The new Microsoft operating system that all the reviewers called confusing isn't exactly winning over consumers either. Since its launch less than a month ago, Windows 8 has seen weaker sales than its predecessor Windows 7, an NDP Group report via AllThingD's John Packzkowski found. Sources inside Microsoft also say that the company doesn't like the early sales numbers it's seeing either, reports Paul Thurrott who runs a Supersite for Windows. "Microsoft has not met is internal projections for Windows 8 sales," he wrote. Microsoft blames the PC makers, says Thurrott. "My source cited to me the PC makers' 'inability to deliver,' a damning indictment that I think nicely explains why the firm felt it needed to start making its own PC and device hardware," he writes. But we suspect it has more to do with the newfangled tile look, which has users hesitant to switch away from the familiar Windows 7 start screen. Or maybe that's something that just takes getting used to, in which case we should expect a slow build for Windows 8's impending smash success.
If the early reviews didn't scare off perspective users, this Use It rundown -- which asked 12 "experienced PC users" to test the new operating system on both regular computers and the Surface Tablet -- should do the trick. In "Disappointing Usability for Both Novice and Power Users," our experts computer users find plenty of reasons to stay away. Here are the highlights:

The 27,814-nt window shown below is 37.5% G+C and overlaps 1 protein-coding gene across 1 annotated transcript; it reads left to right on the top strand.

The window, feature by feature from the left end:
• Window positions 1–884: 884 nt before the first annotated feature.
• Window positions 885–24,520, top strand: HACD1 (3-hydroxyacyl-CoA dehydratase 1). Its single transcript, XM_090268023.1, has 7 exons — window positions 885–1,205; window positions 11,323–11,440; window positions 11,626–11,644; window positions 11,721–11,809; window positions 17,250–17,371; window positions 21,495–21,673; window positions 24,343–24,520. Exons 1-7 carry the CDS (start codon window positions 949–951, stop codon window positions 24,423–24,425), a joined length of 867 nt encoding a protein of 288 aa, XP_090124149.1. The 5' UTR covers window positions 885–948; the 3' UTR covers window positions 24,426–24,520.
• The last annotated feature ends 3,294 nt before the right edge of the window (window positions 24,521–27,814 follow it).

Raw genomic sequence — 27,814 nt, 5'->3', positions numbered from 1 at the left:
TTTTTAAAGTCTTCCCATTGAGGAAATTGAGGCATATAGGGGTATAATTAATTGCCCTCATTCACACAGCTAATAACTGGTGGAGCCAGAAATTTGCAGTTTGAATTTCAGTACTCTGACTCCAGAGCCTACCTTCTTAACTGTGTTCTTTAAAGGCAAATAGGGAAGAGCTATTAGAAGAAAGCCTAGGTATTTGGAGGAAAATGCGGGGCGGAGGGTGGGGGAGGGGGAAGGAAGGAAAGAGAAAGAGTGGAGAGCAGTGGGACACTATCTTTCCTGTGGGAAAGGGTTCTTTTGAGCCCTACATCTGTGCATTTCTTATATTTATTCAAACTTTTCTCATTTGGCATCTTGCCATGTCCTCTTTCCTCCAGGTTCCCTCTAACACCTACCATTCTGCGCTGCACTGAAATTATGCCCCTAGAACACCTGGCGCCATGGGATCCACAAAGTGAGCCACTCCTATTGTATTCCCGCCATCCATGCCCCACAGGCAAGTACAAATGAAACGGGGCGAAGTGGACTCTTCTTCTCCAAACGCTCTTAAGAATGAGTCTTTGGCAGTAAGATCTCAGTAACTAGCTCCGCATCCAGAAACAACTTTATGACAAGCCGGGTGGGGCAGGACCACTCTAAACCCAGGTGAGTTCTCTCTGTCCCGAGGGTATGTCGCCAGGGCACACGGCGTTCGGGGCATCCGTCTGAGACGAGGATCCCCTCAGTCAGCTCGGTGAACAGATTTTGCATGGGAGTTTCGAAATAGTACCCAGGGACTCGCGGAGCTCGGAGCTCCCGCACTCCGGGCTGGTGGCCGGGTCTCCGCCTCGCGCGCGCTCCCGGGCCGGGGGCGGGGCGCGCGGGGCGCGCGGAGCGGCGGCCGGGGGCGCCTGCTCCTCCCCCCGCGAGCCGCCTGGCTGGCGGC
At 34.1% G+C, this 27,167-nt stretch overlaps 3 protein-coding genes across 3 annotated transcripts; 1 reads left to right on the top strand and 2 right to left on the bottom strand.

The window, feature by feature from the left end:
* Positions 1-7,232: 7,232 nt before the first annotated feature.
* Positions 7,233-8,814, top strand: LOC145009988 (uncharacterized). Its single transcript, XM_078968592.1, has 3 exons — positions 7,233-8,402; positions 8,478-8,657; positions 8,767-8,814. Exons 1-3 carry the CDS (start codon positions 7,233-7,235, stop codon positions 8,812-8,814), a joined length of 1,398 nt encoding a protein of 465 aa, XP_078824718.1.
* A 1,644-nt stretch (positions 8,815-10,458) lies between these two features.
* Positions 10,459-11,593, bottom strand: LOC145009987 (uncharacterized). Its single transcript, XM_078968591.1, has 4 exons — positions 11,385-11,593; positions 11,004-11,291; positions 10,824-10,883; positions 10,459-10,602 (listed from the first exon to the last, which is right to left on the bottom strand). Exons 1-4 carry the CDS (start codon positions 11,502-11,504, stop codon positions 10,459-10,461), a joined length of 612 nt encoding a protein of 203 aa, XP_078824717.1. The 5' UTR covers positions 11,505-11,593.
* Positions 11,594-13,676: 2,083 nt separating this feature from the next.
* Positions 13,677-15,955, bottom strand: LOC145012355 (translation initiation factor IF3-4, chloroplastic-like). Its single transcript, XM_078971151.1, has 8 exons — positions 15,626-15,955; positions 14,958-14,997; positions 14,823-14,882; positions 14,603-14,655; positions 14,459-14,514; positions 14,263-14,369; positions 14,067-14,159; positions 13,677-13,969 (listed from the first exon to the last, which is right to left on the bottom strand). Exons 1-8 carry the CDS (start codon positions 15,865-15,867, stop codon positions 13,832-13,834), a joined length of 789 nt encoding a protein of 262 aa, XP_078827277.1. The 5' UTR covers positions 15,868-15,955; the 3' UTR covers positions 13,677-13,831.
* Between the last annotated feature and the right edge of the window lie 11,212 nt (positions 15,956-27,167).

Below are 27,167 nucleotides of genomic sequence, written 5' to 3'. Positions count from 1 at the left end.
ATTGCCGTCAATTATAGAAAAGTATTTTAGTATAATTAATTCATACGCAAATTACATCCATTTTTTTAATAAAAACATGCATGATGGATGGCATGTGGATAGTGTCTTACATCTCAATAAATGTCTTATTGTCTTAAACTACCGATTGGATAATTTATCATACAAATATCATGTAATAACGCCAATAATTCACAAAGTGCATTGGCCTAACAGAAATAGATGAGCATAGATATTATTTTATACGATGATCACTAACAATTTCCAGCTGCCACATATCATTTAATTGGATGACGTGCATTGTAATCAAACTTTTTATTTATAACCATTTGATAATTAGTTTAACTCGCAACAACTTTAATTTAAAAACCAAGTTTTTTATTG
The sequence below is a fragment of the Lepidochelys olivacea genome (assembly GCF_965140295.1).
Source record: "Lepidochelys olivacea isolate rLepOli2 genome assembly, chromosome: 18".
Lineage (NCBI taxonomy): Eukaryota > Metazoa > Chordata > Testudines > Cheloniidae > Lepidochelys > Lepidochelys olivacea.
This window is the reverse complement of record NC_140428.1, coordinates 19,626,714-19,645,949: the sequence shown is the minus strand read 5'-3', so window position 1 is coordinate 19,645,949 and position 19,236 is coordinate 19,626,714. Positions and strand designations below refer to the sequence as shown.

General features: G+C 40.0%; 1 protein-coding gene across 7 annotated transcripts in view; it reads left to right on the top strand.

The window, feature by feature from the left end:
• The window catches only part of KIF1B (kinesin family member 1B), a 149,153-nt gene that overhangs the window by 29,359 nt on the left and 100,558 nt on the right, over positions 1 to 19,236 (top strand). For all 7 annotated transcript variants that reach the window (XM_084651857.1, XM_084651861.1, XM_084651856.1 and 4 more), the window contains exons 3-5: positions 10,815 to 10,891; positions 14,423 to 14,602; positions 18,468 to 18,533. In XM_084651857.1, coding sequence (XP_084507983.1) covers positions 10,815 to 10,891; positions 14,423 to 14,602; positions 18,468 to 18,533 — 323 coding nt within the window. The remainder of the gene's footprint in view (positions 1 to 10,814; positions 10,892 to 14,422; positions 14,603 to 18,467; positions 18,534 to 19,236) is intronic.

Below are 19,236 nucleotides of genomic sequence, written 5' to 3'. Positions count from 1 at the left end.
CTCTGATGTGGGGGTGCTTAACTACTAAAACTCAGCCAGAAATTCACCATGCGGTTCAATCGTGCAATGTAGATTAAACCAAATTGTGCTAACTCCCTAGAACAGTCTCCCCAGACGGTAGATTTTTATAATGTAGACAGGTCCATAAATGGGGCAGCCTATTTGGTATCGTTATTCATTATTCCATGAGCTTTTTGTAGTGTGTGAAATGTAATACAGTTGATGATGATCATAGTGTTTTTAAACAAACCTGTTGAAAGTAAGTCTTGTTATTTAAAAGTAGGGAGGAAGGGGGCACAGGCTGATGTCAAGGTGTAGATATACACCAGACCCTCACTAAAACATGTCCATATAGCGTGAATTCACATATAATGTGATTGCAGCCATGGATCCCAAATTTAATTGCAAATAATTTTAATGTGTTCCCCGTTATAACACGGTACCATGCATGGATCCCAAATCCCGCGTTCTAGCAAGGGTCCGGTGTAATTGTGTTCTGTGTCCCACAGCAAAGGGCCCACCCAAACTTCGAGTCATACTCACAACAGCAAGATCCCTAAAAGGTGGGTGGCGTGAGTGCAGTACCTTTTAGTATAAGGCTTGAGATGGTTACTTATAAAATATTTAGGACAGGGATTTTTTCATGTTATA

- The operating system has a tablet-oriented Start screen and a PC-oriented desktop screen, meaning a lot of remembering for users.
- Users miss the ability to view multiple windows on one screen.
- The tiles are too flat, and therefore it's hard to tell what is active, unlike the shadowing you can see in Windows 7, to the right.
- The screen doesn't show enough information, as you can see in the screen shot below, which can't even fit an entire Los Angeles Times headline.
- And swiping leads to a lot of mistakes.
All of this leads Nielsen to compare Windows 8 to Dr. Jekyl and Mr. Hyde. "Windows 8 on mobile devices and tablets is akin to Dr. Jekyll: a tortured soul hoping for redemption. On a regular PC, Windows 8 is Mr. Hyde: a monster that terrorizes poor office workers and strangles their productivity," he write. With an endorsement like that it's no wonder consumers are hesitant to upgrade.
But, maybe learning to love Windows 8 just takes time ... and a particular gadget. Jeff Atwood at Coding Horror bashfully admits that he loves Windows 8 on his Surface tablet. Mostly, he loves to use it as a touch laptop, which is not the way most people use tablets these days nor the only home for Windows 8. He does not have anything to say about Windows 8 on a normal computer, an often used medium that also happens to be a very bad home for the new OS, says Nielsen. So, maybe there is hope for Windows 8 in a far away future where Microsoft Surface tablets replace laptops. In which case: Bravo to Microsoft for innovating. But, even so, that doesn't leave much room for it on PCs, where Microsoft gets a lot of its business.